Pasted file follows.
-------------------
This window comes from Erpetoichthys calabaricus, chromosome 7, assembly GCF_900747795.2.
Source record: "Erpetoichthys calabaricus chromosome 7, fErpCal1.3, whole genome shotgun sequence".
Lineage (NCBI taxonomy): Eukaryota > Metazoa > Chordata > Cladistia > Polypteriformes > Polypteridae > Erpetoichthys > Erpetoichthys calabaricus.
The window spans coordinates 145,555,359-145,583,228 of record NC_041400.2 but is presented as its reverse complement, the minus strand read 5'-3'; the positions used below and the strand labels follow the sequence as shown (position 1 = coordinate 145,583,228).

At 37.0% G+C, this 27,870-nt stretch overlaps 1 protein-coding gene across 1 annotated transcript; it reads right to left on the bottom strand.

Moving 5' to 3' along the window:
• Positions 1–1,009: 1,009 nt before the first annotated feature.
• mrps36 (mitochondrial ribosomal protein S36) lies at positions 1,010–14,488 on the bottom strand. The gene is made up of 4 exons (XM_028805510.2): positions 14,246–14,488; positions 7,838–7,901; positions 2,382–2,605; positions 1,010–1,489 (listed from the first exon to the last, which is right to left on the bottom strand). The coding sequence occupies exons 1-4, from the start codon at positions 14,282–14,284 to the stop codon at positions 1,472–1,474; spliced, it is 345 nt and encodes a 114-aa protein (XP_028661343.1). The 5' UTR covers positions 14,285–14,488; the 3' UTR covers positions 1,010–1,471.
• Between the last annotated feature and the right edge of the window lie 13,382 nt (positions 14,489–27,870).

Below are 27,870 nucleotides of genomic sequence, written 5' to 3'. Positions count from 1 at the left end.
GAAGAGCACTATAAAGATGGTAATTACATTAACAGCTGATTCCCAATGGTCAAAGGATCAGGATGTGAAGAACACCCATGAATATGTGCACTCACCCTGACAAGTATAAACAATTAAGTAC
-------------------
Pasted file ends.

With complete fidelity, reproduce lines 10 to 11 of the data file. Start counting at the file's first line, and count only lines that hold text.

Below are 27,870 nucleotides of genomic sequence, written 5' to 3'. Positions count from 1 at the left end.
GAAGAGCACTATAAAGATGGTAATTACATTAACAGCTGATTCCCAATGGTCAAAGGATCAGGATGTGAAGAACACCCATGAATATGTGCACTCACCCTGACAAGTATAAACAATTAAGTAC